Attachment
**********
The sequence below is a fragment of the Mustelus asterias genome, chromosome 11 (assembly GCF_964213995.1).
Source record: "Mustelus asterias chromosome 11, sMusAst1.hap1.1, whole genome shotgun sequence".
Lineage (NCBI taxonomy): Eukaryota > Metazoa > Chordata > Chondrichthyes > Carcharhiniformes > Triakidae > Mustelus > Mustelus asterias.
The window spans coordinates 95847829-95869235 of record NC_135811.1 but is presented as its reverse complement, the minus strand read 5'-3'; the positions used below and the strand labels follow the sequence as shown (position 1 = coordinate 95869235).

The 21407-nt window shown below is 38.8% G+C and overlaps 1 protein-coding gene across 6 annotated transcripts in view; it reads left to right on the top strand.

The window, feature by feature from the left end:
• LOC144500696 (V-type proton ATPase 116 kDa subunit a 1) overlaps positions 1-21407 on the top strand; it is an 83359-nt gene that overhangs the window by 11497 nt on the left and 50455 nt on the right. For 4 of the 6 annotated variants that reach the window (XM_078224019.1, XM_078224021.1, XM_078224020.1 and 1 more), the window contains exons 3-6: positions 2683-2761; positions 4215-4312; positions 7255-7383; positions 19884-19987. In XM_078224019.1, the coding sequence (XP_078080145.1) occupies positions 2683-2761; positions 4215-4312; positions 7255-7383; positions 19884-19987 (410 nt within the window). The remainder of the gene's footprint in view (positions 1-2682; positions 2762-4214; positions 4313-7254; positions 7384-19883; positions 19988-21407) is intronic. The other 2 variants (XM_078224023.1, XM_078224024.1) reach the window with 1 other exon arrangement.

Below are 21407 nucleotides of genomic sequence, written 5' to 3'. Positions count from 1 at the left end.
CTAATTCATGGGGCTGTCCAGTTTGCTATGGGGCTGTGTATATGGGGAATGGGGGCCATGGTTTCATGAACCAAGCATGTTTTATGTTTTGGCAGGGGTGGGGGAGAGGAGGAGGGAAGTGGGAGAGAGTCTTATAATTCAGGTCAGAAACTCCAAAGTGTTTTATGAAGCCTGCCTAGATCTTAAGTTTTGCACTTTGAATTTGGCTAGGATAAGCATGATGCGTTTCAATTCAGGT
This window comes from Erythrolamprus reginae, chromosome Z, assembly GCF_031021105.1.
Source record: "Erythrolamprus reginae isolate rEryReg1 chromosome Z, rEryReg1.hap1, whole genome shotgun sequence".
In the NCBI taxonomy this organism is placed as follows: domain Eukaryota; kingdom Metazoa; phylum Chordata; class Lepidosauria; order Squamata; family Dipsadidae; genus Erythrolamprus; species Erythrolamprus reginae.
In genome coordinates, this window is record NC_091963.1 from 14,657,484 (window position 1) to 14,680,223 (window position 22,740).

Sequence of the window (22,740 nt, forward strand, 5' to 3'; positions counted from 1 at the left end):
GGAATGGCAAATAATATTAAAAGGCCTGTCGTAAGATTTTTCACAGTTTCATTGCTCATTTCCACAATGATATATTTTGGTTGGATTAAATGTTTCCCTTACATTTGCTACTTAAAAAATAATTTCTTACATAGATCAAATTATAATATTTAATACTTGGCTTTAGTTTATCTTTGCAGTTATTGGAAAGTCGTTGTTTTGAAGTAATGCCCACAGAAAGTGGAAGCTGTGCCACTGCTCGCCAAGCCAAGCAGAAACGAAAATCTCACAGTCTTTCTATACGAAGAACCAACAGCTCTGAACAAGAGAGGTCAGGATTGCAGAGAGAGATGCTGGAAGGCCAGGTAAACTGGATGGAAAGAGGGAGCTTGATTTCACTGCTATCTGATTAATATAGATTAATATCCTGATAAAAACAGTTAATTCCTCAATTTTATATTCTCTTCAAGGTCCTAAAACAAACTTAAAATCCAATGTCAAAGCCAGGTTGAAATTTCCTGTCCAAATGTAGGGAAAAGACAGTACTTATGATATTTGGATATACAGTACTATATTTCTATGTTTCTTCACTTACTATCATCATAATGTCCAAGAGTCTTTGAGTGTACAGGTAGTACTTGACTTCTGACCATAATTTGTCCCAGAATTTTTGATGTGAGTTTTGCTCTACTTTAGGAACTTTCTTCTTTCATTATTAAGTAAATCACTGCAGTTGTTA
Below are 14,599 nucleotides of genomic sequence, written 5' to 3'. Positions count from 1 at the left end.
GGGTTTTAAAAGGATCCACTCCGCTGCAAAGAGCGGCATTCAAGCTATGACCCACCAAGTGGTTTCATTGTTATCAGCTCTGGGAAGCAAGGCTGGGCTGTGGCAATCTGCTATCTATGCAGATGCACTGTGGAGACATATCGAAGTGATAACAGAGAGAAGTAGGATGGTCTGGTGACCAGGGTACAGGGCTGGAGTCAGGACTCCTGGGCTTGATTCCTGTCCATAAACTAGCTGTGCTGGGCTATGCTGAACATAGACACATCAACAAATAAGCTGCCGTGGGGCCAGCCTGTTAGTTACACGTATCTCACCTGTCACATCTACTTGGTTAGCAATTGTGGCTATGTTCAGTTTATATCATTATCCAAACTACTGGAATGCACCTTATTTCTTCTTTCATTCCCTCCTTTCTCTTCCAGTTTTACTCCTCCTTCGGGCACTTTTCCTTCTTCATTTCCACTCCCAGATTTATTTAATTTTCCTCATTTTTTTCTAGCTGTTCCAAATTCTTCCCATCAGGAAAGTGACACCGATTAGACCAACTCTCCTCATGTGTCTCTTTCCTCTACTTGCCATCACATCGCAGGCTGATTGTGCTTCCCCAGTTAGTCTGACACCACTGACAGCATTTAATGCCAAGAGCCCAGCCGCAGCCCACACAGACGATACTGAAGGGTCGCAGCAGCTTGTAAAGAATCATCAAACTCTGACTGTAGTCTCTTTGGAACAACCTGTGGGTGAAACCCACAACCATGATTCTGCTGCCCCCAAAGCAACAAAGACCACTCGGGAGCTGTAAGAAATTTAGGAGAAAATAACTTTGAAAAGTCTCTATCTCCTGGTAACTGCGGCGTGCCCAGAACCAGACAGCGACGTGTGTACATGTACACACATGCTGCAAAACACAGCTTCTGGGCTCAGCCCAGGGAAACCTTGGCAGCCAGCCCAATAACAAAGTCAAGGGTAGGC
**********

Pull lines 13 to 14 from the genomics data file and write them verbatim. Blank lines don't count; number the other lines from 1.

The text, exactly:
In genome coordinates, this window is record NC_091963.1 from 14,657,484 (window position 1) to 14,680,223 (window position 22,740).

Sequence of the window (22,740 nt, forward strand, 5' to 3'; positions counted from 1 at the left end):